The Hate U Give by Angie Thomas: This multi-award winner (including GoodReads “Best of the Best” EVER) and #1 New York Times bestseller also happens to be the most immersive audiobook to which I’ve listened. It’s a “Black Lives Matter” story that exquisitely explores the death of a young unarmed Black man at the hands of a cop through the eyes of teenager Starr, who lives in two worlds — her diverse neighborhood and her cookie-cutter private school. The dialogue is so utterly riveting and the characters are so utterly multi-dimensional.

The Heart’s Invisible Furies by John Boyne: This is a beloved book that tops many avid readers’ lists of favorite books of all time. It’s a character-driven novel that follows a gay man in Ireland from the 1940s to the present day, as he copes with his sexuality during turbulent times and places in history. And it has the best-written dialogue I’ve ever read.

The Heaven & Earth Grocery Store by James McBride: a love-affirming novel set in 1926 suburban Pennsylvania, where immigrant Jews and African Americans live peacefully. A young, deaf, and orphaned boy named Dodo is institutionalized at a local asylum and his Jewish Chicken Hill neighbors and extended African American family members plan to rescue him in this masterpiece about race, religion, disability, and the power of community.

The Seven Husbands of Evelyn Hugo by Taylor Jenkins Reid: This is the very much beloved story of an aged, glamorous Hollywood actress recounting her life story and the truth behind each of her seven husbands. So, what’s diverse about that? Well, I hate to be vague, but I really think you need to read the book to learn that. Trust me, it’s worth it. I’m pretty sure it’s been a bestseller for several years now.

This Is How It Always Is by Laurie Frankel: I swear, EVERYONE loves this story about the process of parenting a very young transgender child. The reader goes along for the journey and gets to step in the family’s shoes, as they try to figure it all out as they live it. It’s intimate and tender, written from the personal experience of the author, which, I believe has made it such a heartfelt success.

Historical Fiction

A Gentleman in Moscow by Amor Towles: This just may be the number one book of these five star books that I think about most often. It’s about a man (“The Count”) sentenced to house arrest in a glamourous Russian hotel and how he changes and finds purpose over the decades of time, based on his circumstances and those he meets in his very limited world. Both he and the hotel are absolutely unforgettable!

Homegoing by Yaa Gyasi: This favorite of celebrity book club host Jenna Bush Hager is my top pick for books I would love to see adapted into a mini-series. It’s a tour de force that stretches contents and generations, beginning in 18th Century Ghana, where one sister is a slave and the other leads a life of comfort, and traveling through time to show how these backgrounds impact future generations.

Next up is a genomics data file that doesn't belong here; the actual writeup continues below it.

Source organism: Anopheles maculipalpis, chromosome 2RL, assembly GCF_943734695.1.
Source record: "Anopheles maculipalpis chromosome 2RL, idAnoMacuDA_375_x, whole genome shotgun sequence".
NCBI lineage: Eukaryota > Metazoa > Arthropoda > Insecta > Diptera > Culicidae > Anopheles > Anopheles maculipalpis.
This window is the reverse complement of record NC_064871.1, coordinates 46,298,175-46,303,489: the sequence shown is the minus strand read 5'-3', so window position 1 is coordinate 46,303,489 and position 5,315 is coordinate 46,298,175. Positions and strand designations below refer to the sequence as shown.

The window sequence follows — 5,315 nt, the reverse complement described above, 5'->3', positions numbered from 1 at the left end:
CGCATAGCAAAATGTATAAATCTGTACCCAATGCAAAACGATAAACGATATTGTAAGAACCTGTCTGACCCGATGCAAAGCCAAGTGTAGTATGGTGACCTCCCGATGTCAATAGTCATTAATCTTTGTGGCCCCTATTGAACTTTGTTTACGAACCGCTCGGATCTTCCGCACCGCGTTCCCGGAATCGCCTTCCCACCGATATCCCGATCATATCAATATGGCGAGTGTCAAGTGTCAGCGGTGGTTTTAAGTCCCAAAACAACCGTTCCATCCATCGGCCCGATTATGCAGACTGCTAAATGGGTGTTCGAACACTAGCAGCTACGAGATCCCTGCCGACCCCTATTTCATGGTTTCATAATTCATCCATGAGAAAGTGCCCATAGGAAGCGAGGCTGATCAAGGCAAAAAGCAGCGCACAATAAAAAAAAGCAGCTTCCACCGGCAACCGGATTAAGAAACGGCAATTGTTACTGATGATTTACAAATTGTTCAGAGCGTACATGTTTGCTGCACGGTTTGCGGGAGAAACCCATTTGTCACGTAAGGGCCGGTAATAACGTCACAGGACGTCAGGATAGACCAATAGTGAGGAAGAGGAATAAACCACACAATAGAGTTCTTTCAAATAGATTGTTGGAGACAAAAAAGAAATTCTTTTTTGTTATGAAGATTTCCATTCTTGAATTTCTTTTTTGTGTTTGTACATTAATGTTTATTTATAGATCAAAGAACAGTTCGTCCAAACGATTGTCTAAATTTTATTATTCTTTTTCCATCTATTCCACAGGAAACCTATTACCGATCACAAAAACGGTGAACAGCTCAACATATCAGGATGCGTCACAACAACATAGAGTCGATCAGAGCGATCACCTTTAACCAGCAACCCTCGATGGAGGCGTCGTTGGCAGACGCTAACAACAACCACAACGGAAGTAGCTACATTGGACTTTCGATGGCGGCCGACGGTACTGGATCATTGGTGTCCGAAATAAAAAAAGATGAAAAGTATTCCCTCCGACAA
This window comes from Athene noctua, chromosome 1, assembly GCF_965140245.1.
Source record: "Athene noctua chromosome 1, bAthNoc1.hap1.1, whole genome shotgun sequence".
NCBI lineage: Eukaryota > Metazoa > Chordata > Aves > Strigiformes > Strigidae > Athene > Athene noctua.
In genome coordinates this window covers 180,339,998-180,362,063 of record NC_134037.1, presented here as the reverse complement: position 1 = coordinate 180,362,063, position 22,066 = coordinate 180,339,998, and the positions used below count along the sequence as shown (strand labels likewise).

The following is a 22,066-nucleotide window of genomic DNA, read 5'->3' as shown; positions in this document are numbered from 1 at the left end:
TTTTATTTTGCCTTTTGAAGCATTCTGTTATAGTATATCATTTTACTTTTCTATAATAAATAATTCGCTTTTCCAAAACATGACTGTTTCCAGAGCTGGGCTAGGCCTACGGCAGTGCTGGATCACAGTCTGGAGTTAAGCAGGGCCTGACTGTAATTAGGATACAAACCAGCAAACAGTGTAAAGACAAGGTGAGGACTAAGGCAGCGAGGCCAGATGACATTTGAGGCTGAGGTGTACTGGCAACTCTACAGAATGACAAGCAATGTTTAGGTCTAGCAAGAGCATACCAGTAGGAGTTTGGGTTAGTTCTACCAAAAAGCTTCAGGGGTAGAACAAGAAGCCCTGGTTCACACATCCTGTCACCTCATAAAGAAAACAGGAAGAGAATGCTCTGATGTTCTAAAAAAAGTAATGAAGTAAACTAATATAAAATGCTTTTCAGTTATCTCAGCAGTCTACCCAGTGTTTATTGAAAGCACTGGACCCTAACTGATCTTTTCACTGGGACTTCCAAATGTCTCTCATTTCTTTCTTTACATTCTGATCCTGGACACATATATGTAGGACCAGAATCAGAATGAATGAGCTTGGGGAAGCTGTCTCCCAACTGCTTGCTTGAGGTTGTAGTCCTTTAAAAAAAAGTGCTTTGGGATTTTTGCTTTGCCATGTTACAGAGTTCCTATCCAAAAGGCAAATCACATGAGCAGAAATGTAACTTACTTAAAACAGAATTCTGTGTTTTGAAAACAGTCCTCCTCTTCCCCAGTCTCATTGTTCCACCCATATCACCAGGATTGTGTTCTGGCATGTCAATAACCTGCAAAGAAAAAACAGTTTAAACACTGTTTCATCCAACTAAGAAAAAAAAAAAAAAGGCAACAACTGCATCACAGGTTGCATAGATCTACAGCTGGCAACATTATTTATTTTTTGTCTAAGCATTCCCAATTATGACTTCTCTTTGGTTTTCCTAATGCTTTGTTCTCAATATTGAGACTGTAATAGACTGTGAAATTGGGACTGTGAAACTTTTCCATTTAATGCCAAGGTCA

Lilac Girls by Martha Hall Kelly: This World War II fiction based on a true story absolutely shocked me about the shocking experiments conducted on women in a World War II concentration camp, yet it also provides hope, thanks to the exquisite craftsmanship of the author. It quickly became an all-time favorite.

My Brilliant Friend by Elena Ferrante: Speaking of favorites, this is actually my current favorite book of all time. After two poor young girls in the slums of Naples, Italy, post-World War II share a book, they become forever friends. The difference is that one is naturally brilliant but remains uneducated, while the other is less naturally gifted but becomes highly educated. Along with an entire neighborhood of characters, themes of gender, education, class, Italian politics, and more are explored. (Related Post: My Brilliant Friend Book Series)

The Nightingale by Kristin Hannah: This #1 New York Times bestseller is a modern fan favorite, beloved for its emotional depth in conveying the harrowing story of two different sisters in World War II France in the most captivating way. It’s another one of those books that everyone loves and recommends.

Summer of ’69 by Elin Hilderbrand: I’ll read anything by this “queen of the beach reads,” but her light historical fiction drama set during a momentous Summer in Nantucket and Martha’s Vineyard is the one that has captivated me most. There’s just so much that happens during that time and in those places, and she captures it so well. She left me Googling anything and everything about it.

Literary Fiction

The Immortalists by Chloe Benjamin: This is a decades-long story of four siblings whose dates of death are predicted when they are children. What’s remarkable about it is that it both takes you on a journey with them and makes you think DEEPLY about major life questions at the same time.

A Man Called Ove by Fredrick Backman: This bestseller of over 2 million copies is both heartwarming AND heartbreaking. Outwardly, Ove’s a stereotypical elderly curmudgeon with a short temper. But inwardly, he’s grieving the loss of his wife and dealing with his own mortality as a dying man living out his older years, when he befriends an annoying neighbor. It’s definitely one of my most memorable reads ever.

The Secret History by Donna Tartt:  This modern classic dark academia novel is exquisitely crafted from start to finish. It’s a literary thriller that takes the reader to a New England university in the 1980s, where a group of friends becomes obsessed with classic mythology and spirals down some dark (and deadly) paths. It contains some of the best writing I’ve ever read.


Becoming by Michelle Obama: I don’t think I know anyone who has ever disliked this memoir of the charming former First Lady of the United States. It’s her life story, in her own words and voice, from the beginning through her time in the White House, and what makes it so unforgettable is her relatability.